The intersection of MD 235 and MD 237 as seen from a state-owned traffic camera.
LEONARDTOWN, Md.—Sheriff Timothy K. Cameron said his agency is still pursuing the installation of several red light enforcement cameras along Route 235 despite a recent signal from the State Highway Administration (SHA) that they may not be appropriate for the county's major thoroughfare.
"We're going to continue in the process," Cameron told The County Times. "The process will lead us where it will."
The SHA sent a letter to Commissioner John O'Connor dated Feb. 22, stating that they had examined the traffic safety situation on Route 235 and found that most of the vehicle crashes were rear-end collisions.
"Therefore, red light cameras are not recommended," wrote Cedric Ward, the director of the SHA's Office of Traffic Safety.
Cameron was not satisfied with the letter from the SHA because he believed it "begged more questions than it answered."
Cameron said the SHA seems not to have taken into account the severity of the accident or of personal injuries sustained in them, nor did they take into account how many vehicles actually complied with red light signals at intersections.
Cameron said he would not give up on the red light issue.
"I would say it would require further study," Cameron said. "I don't think SHA has done its due diligence because they haven't answered all these questions."
When SHA teams analyzed Route 235 they did make some changes, however, according to the Ward missive.
"They adjusted the clearance intervals at 17 traffic signals and adjusted the pedestrian timing at four traffic signals," the letter states. "Additionally our traffic engineering staff conducted a review of the corridor and found that all of the traffic control devices were properly in place."
The sheriff's agency has selected five intersections in the county that they want to see red light cameras installed, with four of them on Route 235 and only needs approval from the state highway authorities to begin the process of installation.
Cameron said that ultimately it was up to the state highway authorities, and to any vendor that the agency might engage, to allow the red light cameras to be installed.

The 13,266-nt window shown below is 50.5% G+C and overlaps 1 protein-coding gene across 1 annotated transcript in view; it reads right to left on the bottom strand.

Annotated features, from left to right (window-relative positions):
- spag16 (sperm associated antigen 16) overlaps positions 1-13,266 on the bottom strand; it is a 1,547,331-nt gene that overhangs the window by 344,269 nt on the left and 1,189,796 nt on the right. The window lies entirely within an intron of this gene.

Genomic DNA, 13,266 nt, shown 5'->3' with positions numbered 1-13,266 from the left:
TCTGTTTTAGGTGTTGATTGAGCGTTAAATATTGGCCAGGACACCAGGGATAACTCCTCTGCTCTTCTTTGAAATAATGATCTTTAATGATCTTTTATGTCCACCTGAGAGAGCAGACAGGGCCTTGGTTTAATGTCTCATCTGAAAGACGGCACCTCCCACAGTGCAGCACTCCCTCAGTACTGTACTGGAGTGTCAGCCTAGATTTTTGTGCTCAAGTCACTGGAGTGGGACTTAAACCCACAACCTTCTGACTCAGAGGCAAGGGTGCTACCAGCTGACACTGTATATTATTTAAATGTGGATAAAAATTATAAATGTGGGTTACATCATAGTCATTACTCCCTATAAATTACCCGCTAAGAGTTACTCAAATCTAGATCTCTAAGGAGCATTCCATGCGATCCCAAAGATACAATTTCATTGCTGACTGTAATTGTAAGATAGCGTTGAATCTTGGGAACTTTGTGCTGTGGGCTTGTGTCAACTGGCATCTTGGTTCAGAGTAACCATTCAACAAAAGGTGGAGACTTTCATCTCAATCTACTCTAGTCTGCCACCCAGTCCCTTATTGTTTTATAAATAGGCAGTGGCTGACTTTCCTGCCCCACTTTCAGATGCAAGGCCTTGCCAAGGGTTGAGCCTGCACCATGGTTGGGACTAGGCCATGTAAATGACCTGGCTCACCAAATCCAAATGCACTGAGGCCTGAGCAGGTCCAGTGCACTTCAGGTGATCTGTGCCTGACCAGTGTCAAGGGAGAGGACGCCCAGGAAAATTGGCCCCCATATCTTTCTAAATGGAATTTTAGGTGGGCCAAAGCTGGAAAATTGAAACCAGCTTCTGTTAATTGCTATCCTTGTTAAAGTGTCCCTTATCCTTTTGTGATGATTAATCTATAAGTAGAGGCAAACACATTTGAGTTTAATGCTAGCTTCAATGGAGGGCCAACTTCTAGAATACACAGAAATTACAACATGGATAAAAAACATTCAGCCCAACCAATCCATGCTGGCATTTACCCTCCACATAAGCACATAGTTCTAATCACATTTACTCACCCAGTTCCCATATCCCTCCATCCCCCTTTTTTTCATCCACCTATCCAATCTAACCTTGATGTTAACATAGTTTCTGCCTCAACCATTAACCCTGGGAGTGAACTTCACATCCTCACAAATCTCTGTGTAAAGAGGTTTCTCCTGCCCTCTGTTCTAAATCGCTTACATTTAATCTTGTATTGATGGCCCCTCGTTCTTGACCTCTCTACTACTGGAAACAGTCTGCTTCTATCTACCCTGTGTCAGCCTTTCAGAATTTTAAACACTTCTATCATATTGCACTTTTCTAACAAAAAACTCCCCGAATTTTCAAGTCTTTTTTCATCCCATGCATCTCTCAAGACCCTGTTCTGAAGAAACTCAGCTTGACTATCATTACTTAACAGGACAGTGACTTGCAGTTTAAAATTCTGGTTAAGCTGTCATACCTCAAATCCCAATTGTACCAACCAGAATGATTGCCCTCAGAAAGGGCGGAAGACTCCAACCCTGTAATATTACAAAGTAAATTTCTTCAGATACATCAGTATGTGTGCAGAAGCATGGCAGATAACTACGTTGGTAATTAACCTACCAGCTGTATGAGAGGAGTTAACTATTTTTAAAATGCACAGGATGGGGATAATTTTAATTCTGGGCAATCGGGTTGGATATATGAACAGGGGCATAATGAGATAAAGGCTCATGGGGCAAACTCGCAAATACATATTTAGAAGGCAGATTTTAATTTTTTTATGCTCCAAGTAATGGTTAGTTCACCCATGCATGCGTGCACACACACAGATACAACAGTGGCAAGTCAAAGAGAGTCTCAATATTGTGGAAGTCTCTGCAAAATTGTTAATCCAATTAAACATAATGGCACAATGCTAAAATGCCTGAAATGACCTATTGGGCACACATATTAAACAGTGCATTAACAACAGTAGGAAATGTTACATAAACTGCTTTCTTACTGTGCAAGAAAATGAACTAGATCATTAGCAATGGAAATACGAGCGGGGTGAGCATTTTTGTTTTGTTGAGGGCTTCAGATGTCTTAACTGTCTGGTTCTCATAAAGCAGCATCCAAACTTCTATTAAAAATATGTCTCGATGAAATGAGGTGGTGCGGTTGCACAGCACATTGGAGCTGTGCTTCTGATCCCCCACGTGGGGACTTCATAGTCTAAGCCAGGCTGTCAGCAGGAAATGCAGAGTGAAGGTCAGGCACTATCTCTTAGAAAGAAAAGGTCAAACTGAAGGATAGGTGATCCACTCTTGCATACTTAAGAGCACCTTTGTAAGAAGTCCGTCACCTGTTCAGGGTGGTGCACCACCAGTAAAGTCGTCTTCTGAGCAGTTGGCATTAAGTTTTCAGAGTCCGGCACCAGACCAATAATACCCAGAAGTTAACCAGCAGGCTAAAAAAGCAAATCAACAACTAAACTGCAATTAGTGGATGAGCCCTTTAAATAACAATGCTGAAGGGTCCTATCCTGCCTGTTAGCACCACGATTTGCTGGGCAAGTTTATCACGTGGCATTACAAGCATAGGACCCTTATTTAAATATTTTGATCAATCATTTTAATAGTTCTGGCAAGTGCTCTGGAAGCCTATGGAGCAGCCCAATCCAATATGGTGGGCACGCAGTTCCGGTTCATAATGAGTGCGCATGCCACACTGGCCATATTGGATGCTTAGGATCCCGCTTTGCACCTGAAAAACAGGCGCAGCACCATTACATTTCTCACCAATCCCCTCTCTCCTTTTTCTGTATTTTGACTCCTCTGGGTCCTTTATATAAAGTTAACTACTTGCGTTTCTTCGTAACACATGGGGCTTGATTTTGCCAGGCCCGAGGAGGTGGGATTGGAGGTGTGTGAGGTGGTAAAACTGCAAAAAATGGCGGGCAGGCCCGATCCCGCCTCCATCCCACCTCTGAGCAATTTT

Once the process was completed, Cameron said, the agency would abide by the decision, but the sheriff's office would continue to do its research to make red light cameras a reality.
"This is still a traffic safety issue," Cameron said. "We're going to do our due diligence."
David Buck, SHA spokesman, said there was still room for Cameron and state officials to come to terms but red light cameras would not likely be among them.
"Things can and do change," Buck said. "But we can't support a red light camera there because the crashes that increase because of red light cameras are rear end crashes.
"Based on the data right now the answer is 'no.' We don't want to make a situation worse."
County commissioners have no vote on whether red light cameras will come to St. Mary's County since it is a decision that has to be left up to the sheriff's office and SHA but Commissioner Todd Morgan has said he would not give up on the issue.
Morgan's wife was critically injured several years ago when his wife's vehicle was struck by another motorist who had run a red light. She later died as a result of her injuries.
"I'm always going to fight for public safety," Morgan said. "I'm not changing my mind.
"They can time these lights until they're blue in the face but it's not going to change driver behavior. They're still running red lights and blocking intersections."
O'Connor, who works in the automated traffic enforcement industry, said that distracted driving and aggressive driving were the main problems on Route 235 and that red light cameras would likewise not change those behaviors.
But greater enforcement by police patrols would, he said, and there were grants both local and state agencies could explore to expand their efforts.
He agreed with the SHA assessment that red light cameras would likely only compound the problem, while their research showed there were few problems with right-angle turns which would necessitate red light cameras.
"If anything, retiming the lights will help the problems by increasing the times for yellow lights and red lights, which will allow extra time for the intersections to settle," O'Connor said.
For more local news stories, visit the St. Mary's County Times online at http://ct.somd.com/